“As she gazed into his perfect honey colored eyes, she was overwhelmed with giddiness at the sight of his perfection, and swooned when he smiled the perfect crooked (does that really work?) perfect smile of perfection like a Greek God who could never hope to be as handsome and perfect as the work of perfection himself that was Edward…”
Basically, I’ve summarized 90% of the book for you. (Quick, someone hand me a thesauraus. I’ve got to look up synonyms for perfection!)
I had no idea what Twilight was about, other than a nod at vampires, but at the time I had just come off the Harry Potter hype train, and loathing as I did waiting for sequels I figured I’d give this series a look when more of the books were out. The Twilight series hype continued to grow, with nearly everyone around me swearing to its authenticity as the greatest series of all time.
I still planned to give it a look, but paused after going over a review on my friend’s blog. After conferring with a second friend who’d read the entire series (because the Twilight fans SWORE the books continued getting better), I felt little to no motivation to read this book. Hey, romance novels just aren’t my thing.
But with fellow women and girls around becoming fans a plenty, I felt if I were going to be able to have an opinion I’d have to delve in. So, I began reading Twilight.
I was surprised! Well, at first…
Here was this character Bella. A typical teenage girl with family troubles and teenage girl insecurities. She’s interesting, the view she presents is interesting, and although I know what’s coming I hope that we don’t arc away from the current Bella. Then came the dreaded “descriptions.” Those who’ve read know what I’m referring to. The gushing descriptions (see above for an example) that occupy 90% of the rest of the book.
*VERY BIG SIGH*
And so a perfectly reasonable an interesting character becomes a crazed obsessive “swimfan” type girl, and the cheesiness factor is laid on thick.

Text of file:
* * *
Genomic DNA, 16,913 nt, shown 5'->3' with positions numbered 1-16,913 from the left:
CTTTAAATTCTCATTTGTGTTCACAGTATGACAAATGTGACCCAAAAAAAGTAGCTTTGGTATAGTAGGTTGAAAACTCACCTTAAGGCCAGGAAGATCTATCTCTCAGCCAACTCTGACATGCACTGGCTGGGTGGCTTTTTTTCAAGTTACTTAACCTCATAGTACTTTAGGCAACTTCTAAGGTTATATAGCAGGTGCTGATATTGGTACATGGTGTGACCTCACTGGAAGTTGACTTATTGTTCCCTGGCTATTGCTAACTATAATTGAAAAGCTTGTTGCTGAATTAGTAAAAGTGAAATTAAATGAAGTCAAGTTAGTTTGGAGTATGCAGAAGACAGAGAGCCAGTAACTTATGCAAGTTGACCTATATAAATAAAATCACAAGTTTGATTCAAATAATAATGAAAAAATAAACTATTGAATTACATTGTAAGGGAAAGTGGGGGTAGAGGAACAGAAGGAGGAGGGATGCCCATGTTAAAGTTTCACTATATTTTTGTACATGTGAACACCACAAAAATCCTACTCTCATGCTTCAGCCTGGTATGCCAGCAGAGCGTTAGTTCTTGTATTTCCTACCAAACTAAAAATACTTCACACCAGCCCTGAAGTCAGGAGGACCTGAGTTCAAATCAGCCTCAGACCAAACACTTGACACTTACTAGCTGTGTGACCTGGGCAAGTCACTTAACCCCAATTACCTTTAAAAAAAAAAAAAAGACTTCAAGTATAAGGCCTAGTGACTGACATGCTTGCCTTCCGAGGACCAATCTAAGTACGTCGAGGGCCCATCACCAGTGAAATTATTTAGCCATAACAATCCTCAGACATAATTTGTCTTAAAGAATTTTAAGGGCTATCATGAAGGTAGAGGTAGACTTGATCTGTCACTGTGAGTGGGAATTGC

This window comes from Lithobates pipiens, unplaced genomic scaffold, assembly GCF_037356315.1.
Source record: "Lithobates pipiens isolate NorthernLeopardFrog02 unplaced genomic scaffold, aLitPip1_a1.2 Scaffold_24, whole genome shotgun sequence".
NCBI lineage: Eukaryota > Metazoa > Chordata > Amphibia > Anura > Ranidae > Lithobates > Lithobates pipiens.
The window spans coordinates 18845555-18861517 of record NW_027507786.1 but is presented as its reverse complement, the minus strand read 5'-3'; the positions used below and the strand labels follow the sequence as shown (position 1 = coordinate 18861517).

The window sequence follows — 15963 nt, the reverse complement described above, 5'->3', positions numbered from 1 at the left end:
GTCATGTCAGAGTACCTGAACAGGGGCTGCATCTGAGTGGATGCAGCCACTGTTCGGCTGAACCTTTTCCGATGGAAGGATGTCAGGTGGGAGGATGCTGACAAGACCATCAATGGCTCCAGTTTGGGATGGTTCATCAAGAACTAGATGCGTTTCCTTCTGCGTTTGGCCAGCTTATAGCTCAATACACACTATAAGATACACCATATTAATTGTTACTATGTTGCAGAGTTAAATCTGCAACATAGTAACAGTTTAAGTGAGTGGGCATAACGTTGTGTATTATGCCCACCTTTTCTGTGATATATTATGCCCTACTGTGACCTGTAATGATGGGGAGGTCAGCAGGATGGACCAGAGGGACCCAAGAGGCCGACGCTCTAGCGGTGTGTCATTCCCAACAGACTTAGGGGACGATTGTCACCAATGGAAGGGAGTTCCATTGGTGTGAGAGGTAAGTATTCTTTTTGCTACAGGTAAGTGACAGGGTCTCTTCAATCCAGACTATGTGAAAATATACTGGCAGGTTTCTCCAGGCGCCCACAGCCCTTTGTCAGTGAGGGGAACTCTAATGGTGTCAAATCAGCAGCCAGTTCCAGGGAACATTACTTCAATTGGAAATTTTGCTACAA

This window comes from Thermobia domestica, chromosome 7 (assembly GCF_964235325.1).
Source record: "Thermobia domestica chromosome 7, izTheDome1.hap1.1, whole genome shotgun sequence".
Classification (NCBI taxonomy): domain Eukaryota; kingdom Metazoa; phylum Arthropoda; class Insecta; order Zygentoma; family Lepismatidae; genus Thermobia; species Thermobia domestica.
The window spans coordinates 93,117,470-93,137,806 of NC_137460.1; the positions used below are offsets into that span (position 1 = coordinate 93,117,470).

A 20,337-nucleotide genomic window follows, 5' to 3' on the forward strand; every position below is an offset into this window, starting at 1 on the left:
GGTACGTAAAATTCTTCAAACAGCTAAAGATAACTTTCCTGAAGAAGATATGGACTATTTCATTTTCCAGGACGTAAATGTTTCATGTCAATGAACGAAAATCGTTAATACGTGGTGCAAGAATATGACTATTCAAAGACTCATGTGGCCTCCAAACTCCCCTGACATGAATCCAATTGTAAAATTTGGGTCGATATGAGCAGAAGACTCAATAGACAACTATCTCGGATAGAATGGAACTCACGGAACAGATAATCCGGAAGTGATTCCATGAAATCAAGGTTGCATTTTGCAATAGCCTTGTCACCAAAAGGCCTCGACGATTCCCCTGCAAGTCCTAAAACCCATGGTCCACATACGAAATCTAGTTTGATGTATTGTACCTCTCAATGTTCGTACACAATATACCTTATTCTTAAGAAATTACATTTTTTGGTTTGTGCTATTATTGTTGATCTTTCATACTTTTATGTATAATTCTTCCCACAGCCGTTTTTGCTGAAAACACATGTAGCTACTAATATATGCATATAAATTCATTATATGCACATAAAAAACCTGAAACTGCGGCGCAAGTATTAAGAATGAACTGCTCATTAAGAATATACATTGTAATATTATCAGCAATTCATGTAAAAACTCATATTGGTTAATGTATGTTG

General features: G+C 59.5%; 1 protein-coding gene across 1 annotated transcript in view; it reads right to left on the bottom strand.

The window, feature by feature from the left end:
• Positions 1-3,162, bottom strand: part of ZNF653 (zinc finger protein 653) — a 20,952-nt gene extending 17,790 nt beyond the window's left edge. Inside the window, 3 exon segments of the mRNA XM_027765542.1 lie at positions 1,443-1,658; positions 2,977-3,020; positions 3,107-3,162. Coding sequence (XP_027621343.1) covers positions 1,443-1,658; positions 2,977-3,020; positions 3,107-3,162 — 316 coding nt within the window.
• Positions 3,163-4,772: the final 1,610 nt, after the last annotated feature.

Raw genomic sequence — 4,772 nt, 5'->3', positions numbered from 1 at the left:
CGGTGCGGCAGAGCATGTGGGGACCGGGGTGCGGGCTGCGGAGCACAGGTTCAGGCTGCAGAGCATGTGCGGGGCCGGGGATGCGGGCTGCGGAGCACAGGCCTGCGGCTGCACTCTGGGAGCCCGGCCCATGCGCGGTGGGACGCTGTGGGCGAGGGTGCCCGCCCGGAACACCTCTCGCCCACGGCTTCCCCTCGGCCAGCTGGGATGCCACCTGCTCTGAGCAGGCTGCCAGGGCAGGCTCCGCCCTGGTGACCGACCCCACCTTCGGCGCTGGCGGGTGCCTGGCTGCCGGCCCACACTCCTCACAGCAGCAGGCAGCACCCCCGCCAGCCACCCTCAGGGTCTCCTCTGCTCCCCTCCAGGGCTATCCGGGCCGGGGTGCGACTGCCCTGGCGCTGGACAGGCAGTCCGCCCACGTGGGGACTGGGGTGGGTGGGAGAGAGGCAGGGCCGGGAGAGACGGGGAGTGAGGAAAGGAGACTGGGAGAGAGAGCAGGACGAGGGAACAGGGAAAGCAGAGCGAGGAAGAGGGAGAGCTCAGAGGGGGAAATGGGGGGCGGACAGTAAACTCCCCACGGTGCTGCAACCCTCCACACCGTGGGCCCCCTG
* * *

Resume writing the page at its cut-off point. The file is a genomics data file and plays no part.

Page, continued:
So if I knew exactly what was coming, why bother reading in the first place?
To be honest, the take Stephanie Meyer has on vampires, albeit unresearched and a little too Superman without kryptonite, is interesting. I found myself the most involved when I heard Edward’s origins and his families origins. In fact, publish a book without gushing affections about Dr. Cullen and Edward’s adventures pre-Bella and I think you might have a very compelling novel. This may be out of Meyer’s capability to do (aka where would the story be without the gushing affections?)
Something that is incredibly disturbing is the way their relationship works, which most readers have tended to shrug off to being a vampire.
But probably 70% of my reason for reading the book (the 30% being to have an informed opinion–which wouldn’t have been enough drive alone) was to bring to you a comic series I’ve affectionately named “The Mid-Afternoon Chronicles.” I’m by no means a professional when it comes to comics, and some of you may not get it if you haven’t read at least the first book, but it amuses me and hopefully it will do the same for you.
This is merely a character concept of our ‘heroes,’ but I promise a new comic is coming soon and hopefully weekly.